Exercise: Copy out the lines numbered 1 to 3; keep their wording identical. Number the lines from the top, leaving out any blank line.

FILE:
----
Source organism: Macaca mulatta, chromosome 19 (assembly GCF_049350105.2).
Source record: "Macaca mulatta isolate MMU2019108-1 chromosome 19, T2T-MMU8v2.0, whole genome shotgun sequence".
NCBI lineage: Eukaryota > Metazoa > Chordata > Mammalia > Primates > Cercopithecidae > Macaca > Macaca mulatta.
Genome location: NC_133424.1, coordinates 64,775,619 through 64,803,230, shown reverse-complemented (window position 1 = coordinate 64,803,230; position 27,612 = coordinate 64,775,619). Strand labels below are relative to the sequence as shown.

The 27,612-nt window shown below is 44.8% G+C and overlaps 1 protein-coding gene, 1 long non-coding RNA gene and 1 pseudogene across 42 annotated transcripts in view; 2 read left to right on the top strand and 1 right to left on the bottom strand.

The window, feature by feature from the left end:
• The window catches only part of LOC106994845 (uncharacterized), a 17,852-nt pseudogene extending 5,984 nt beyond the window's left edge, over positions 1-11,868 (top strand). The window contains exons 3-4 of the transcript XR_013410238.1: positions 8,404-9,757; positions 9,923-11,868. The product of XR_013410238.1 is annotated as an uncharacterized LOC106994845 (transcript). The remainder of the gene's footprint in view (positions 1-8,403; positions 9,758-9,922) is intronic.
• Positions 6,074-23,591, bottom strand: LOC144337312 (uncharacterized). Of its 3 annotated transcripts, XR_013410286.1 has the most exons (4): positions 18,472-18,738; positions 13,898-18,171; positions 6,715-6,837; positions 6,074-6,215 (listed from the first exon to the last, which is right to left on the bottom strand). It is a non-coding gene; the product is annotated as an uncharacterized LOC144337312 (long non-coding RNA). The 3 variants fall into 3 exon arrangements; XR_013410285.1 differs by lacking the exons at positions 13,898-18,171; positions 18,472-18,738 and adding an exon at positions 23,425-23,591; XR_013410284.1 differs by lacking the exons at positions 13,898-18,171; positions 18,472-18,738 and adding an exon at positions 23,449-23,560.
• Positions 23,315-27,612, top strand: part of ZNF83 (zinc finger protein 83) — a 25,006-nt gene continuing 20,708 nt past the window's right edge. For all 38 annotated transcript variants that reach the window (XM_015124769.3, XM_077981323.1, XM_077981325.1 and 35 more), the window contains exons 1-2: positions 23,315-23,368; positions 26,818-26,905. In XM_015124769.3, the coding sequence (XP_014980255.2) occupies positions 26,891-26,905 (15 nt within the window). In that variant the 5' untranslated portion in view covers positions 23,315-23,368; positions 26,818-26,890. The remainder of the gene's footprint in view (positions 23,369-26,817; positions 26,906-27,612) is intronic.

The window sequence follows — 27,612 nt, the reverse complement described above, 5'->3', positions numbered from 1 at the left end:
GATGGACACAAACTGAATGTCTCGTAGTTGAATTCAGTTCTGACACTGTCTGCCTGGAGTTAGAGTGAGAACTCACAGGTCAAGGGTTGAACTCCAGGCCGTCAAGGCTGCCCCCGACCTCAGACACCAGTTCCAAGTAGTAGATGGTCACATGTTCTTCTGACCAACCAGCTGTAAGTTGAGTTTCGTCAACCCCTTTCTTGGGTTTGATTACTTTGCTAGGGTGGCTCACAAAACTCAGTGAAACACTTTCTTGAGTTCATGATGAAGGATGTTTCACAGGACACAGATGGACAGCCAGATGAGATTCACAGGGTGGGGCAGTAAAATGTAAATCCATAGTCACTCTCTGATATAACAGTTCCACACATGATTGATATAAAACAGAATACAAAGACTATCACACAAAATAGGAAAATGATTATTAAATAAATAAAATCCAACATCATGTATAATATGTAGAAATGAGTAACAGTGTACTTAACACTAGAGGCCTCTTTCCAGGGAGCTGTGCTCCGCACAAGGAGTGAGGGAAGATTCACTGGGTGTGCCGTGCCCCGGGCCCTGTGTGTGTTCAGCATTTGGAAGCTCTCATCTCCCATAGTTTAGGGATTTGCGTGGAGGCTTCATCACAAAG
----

Source organism: Macaca mulatta, chromosome 19 (assembly GCF_049350105.2).
Source record: "Macaca mulatta isolate MMU2019108-1 chromosome 19, T2T-MMU8v2.0, whole genome shotgun sequence".
NCBI lineage: Eukaryota > Metazoa > Chordata > Mammalia > Primates > Cercopithecidae > Macaca > Macaca mulatta.